Vietnam to develop wind energy

Maximising renewable energy resources such as solar energy, wind energy and the application of biogas and biomass would be part of Vietnam’s actions towards a low carbon economy by 2020, said an official from the Ministry of Natural Resources and Environment.

Key measures would also include tightening control on means of transport, designing and constructing new urban areas with integrated green space and energy-efficient buildings, and issuing policies with orientation for greenhouse gas reduction in the energy sector, said Deputy Director General of the ministry’s Institute of Strategy and Policy on Natural Resources and Environment Nguyen The Chinh, at a participatory dialogue session yesterday.

A number of projects have already started to promote the use of renewable power such as a wind farm in Ninh Thuan province, a rice husk power plan in Tien Giang province, a biogas plant in Ninh Binh province and a biomass plant in Soc Trang province.

"Encouraging the use of renewable energy and energy saving, gradually omitting outdated, energy-inefficient technologies in industry, saving energy and increasing energy efficiency in enterprises, buildings and transportation are all part of the measures," he said.

Vietnam has a total potential wind power of one million MW and it is expected to develop 12,000 MW of wind farm by 2020, equivalent to 3 per cent of the country’s total output, according to Country Manager of GE Energy Viet Nam Nguyen Xuan Thang.

Vietnam ’s first wind energy turbine production factory was inaugurated at the Nomura industrial zone in the northern port city of Hai Phong on October 15.

The 61 million USD project, invested by the US-based GE group, rolled out over 200 turbines for export in the past five months of test run.

In the first stage the factory will produce 1.5 MW wind turbines for export and is scheduled to mass produce some 10,000 parts and assorted wind turbines annually. Its products will be forwarded to GE production facilities worldwide to be assembled into end products.

The total potential biomass power was 16,000MW with diversified sources of rice husk, sugarcane, cassava, wood, animal waste and other agricultural waste, he said, adding that the country planned to develop 8,000 MW by 2020, accounting for two per cent of the country’s total output.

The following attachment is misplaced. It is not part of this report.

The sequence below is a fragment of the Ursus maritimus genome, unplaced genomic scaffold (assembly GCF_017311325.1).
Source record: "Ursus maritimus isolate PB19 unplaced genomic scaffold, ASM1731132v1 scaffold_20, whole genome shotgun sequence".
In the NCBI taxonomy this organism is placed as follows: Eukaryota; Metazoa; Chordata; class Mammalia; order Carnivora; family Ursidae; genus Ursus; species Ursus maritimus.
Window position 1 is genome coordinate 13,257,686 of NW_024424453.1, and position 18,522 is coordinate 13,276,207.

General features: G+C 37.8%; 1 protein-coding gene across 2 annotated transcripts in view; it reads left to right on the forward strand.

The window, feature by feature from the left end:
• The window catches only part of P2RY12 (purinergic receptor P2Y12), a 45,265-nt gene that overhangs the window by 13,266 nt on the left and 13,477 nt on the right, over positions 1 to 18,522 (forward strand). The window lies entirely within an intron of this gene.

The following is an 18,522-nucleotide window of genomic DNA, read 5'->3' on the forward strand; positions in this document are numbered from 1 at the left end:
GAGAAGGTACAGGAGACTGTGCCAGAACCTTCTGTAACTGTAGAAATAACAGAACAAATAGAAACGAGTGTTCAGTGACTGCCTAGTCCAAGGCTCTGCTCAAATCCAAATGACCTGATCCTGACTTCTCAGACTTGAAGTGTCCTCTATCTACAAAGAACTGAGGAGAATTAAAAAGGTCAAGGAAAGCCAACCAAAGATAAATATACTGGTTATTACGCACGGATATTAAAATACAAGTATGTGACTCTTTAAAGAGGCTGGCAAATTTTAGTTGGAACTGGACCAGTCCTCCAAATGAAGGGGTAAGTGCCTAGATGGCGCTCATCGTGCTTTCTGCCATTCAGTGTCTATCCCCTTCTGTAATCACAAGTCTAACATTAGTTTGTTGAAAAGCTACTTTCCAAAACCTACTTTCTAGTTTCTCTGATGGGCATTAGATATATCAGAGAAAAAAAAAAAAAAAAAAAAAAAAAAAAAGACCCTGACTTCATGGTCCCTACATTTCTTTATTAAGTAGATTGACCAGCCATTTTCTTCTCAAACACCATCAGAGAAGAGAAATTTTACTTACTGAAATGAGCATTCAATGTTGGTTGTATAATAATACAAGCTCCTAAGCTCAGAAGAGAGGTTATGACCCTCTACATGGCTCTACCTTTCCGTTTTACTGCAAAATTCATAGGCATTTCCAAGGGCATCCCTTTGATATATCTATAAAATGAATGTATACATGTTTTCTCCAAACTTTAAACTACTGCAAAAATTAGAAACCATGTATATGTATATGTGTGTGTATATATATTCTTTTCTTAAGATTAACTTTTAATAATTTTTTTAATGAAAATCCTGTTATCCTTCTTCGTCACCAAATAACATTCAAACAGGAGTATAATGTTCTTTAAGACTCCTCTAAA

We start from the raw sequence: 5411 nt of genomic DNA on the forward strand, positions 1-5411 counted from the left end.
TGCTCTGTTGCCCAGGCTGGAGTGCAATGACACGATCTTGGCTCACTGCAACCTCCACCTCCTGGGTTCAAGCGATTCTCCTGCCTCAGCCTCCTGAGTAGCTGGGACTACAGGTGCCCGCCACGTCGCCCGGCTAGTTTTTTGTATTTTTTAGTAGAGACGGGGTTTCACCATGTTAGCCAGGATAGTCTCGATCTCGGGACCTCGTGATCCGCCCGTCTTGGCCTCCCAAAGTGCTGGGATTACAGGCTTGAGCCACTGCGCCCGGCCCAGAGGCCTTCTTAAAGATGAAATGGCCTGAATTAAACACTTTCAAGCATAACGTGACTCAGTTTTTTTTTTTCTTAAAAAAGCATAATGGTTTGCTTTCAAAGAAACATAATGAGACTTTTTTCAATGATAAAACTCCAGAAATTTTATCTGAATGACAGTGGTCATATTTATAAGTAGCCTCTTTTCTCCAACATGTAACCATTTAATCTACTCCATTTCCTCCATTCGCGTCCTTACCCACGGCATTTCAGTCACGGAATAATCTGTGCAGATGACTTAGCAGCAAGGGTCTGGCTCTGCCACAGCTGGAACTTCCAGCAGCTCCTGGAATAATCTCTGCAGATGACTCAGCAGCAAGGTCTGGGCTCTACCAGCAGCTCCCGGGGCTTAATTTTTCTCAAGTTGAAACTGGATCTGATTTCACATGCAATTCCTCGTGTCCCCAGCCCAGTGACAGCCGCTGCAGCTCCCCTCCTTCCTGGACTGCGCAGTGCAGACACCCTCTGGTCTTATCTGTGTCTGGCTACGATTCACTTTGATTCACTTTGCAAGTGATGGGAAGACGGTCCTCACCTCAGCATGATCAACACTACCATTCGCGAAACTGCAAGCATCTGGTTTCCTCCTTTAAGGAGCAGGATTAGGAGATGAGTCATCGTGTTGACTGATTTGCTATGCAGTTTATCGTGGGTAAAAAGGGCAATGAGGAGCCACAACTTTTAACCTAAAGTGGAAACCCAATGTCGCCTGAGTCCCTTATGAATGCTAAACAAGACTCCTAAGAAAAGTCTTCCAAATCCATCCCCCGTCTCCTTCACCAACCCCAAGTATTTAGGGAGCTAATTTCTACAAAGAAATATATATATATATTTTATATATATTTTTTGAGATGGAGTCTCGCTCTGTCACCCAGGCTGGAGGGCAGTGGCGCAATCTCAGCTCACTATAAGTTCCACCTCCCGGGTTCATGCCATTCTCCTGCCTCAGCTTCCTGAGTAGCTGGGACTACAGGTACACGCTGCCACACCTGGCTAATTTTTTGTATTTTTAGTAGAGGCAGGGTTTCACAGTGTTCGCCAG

A number of projects have already started to promote the use of renewable power such as a wind farm in southern Ninh Thuan Province, a rice husk power plant in the Mekong Delta province of Tien Giang, a biogas plant in northern Ninh Binh Province and a biomass plant in the Mekong Delta province of Soc Trang, which are expected to be put into operation by 2012, 2013, 2014 and 2015, respectively.

Nguyen Trung Thang from the Ministry’s Institute of Strategy and Policy on Natural Resources and Environment said the application of green growth was important towards a low carbon economy.

He stressed key strategies in the application of green growth, including economic growth which focuses on environmentally-friendly production, consumption behaviour adjustment and trade activities, environmental degradation reduction with policies and strategies to prevent pollution as well as strategies to mitigate and adapt to the impacts of climate change.

Vietnam has applied green growth by promoting environmentally-friendly technologies, attracting investment on low carbon technologies, issuing supporting policies and mechanisms and raising public awareness.

"The country’s policy on payment for forestry environmental services, for example, has been welcomed by many countries as an effective initiative in encouraging local people to plant and protect forests," he said.

Director of Holcim Viet Nam, a subsidiary of Holcim – one of the world’s leading suppliers of cement and aggregates, Paul Hayes, said cement production was thought to account for six per cent of the total CO2 emissions from stationary sources worldwide.

He said clinker production was the most energy intensive stage of the cement production process and produced the most CO2. He suggested the use of mineral components to make blended cements to reduce the quantity of clinker in each tonne of cement used and thereby reducing the amount of CO2.

"It is also essential to use waste heat recovery systems to capture the waste heat from cement kilns to generate electricity and phase out outdated cement kilns in operation to limit environmental pollution," he added.